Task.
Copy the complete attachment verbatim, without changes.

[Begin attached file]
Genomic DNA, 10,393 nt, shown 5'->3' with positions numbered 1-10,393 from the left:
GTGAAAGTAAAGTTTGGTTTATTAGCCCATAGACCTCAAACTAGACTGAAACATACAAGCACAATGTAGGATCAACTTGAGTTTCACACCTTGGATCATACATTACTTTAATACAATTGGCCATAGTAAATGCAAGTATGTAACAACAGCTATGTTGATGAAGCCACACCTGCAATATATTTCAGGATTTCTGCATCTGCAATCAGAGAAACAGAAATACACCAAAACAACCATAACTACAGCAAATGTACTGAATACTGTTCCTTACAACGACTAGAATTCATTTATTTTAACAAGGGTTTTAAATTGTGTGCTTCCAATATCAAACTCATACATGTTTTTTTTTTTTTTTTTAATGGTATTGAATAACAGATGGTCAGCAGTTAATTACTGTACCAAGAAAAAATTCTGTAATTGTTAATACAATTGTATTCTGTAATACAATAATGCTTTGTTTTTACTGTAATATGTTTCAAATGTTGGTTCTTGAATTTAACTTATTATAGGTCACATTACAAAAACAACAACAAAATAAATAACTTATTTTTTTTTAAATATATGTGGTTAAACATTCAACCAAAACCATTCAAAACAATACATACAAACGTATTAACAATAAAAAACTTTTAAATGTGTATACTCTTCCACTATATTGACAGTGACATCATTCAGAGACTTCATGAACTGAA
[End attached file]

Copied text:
Genomic DNA, 10,393 nt, shown 5'->3' with positions numbered 1-10,393 from the left:
GTGAAAGTAAAGTTTGGTTTATTAGCCCATAGACCTCAAACTAGACTGAAACATACAAGCACAATGTAGGATCAACTTGAGTTTCACACCTTGGATCATACATTACTTTAATACAATTGGCCATAGTAAATGCAAGTATGTAACAACAGCTATGTTGATGAAGCCACACCTGCAATATATTTCAGGATTTCTGCATCTGCAATCAGAGAAACAGAAATACACCAAAACAACCATAACTACAGCAAATGTACTGAATACTGTTCCTTACAACGACTAGAATTCATTTATTTTAACAAGGGTTTTAAATTGTGTGCTTCCAATATCAAACTCATACATGTTTTTTTTTTTTTTTTTAATGGTATTGAATAACAGATGGTCAGCAGTTAATTACTGTACCAAGAAAAAATTCTGTAATTGTTAATACAATTGTATTCTGTAATACAATAATGCTTTGTTTTTACTGTAATATGTTTCAAATGTTGGTTCTTGAATTTAACTTATTATAGGTCACATTACAAAAACAACAACAAAATAAATAACTTATTTTTTTTTAAATATATGTGGTTAAACATTCAACCAAAACCATTCAAAACAATACATACAAACGTATTAACAATAAAAAACTTTTAAATGTGTATACTCTTCCACTATATTGACAGTGACATCATTCAGAGACTTCATGAACTGAA